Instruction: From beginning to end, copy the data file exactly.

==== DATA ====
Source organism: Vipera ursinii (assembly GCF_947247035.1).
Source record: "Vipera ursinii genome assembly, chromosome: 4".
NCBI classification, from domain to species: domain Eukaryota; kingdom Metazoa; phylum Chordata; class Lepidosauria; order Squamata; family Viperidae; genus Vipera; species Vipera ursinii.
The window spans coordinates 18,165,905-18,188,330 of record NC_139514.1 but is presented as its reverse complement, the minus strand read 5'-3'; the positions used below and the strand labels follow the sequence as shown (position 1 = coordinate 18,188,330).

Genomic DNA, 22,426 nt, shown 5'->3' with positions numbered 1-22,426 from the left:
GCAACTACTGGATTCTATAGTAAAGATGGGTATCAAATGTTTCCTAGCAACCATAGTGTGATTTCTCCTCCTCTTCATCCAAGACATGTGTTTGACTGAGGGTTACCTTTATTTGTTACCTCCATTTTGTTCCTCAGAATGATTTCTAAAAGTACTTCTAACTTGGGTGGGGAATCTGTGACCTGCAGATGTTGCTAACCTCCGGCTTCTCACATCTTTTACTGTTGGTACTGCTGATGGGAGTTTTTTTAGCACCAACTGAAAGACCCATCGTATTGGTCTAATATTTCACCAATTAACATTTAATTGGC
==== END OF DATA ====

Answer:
Source organism: Vipera ursinii (assembly GCF_947247035.1).
Source record: "Vipera ursinii genome assembly, chromosome: 4".
NCBI classification, from domain to species: domain Eukaryota; kingdom Metazoa; phylum Chordata; class Lepidosauria; order Squamata; family Viperidae; genus Vipera; species Vipera ursinii.
The window spans coordinates 18,165,905-18,188,330 of record NC_139514.1 but is presented as its reverse complement, the minus strand read 5'-3'; the positions used below and the strand labels follow the sequence as shown (position 1 = coordinate 18,188,330).

Genomic DNA, 22,426 nt, shown 5'->3' with positions numbered 1-22,426 from the left:
GCAACTACTGGATTCTATAGTAAAGATGGGTATCAAATGTTTCCTAGCAACCATAGTGTGATTTCTCCTCCTCTTCATCCAAGACATGTGTTTGACTGAGGGTTACCTTTATTTGTTACCTCCATTTTGTTCCTCAGAATGATTTCTAAAAGTACTTCTAACTTGGGTGGGGAATCTGTGACCTGCAGATGTTGCTAACCTCCGGCTTCTCACATCTTTTACTGTTGGTACTGCTGATGGGAGTTTTTTTAGCACCAACTGAAAGACCCATCGTATTGGTCTAATATTTCACCAATTAACATTTAATTGGC